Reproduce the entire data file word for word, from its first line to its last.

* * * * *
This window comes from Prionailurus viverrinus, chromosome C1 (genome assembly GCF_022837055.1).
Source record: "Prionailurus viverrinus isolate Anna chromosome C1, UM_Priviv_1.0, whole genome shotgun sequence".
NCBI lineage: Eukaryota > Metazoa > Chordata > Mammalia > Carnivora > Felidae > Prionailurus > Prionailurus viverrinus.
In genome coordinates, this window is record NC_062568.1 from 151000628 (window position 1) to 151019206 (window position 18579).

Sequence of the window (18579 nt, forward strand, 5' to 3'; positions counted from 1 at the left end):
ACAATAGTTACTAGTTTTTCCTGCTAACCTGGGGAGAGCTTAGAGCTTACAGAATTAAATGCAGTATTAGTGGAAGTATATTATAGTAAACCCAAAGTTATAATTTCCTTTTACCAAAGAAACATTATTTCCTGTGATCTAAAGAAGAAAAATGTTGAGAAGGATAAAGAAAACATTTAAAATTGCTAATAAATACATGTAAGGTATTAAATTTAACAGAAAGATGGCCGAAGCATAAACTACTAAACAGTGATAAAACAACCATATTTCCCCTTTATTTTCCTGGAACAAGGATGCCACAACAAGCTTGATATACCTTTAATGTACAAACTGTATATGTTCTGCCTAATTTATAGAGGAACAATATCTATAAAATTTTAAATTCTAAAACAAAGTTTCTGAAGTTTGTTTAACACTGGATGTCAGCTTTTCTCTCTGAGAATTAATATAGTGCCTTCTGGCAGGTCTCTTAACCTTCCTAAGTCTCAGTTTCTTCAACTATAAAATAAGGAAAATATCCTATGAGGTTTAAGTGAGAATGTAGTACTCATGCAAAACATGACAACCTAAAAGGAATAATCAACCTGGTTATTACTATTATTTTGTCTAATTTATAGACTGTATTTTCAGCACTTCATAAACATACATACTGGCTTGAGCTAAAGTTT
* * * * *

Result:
This window comes from Prionailurus viverrinus, chromosome C1 (genome assembly GCF_022837055.1).
Source record: "Prionailurus viverrinus isolate Anna chromosome C1, UM_Priviv_1.0, whole genome shotgun sequence".
NCBI lineage: Eukaryota > Metazoa > Chordata > Mammalia > Carnivora > Felidae > Prionailurus > Prionailurus viverrinus.
In genome coordinates, this window is record NC_062568.1 from 151000628 (window position 1) to 151019206 (window position 18579).

Sequence of the window (18579 nt, forward strand, 5' to 3'; positions counted from 1 at the left end):
ACAATAGTTACTAGTTTTTCCTGCTAACCTGGGGAGAGCTTAGAGCTTACAGAATTAAATGCAGTATTAGTGGAAGTATATTATAGTAAACCCAAAGTTATAATTTCCTTTTACCAAAGAAACATTATTTCCTGTGATCTAAAGAAGAAAAATGTTGAGAAGGATAAAGAAAACATTTAAAATTGCTAATAAATACATGTAAGGTATTAAATTTAACAGAAAGATGGCCGAAGCATAAACTACTAAACAGTGATAAAACAACCATATTTCCCCTTTATTTTCCTGGAACAAGGATGCCACAACAAGCTTGATATACCTTTAATGTACAAACTGTATATGTTCTGCCTAATTTATAGAGGAACAATATCTATAAAATTTTAAATTCTAAAACAAAGTTTCTGAAGTTTGTTTAACACTGGATGTCAGCTTTTCTCTCTGAGAATTAATATAGTGCCTTCTGGCAGGTCTCTTAACCTTCCTAAGTCTCAGTTTCTTCAACTATAAAATAAGGAAAATATCCTATGAGGTTTAAGTGAGAATGTAGTACTCATGCAAAACATGACAACCTAAAAGGAATAATCAACCTGGTTATTACTATTATTTTGTCTAATTTATAGACTGTATTTTCAGCACTTCATAAACATACATACTGGCTTGAGCTAAAGTTT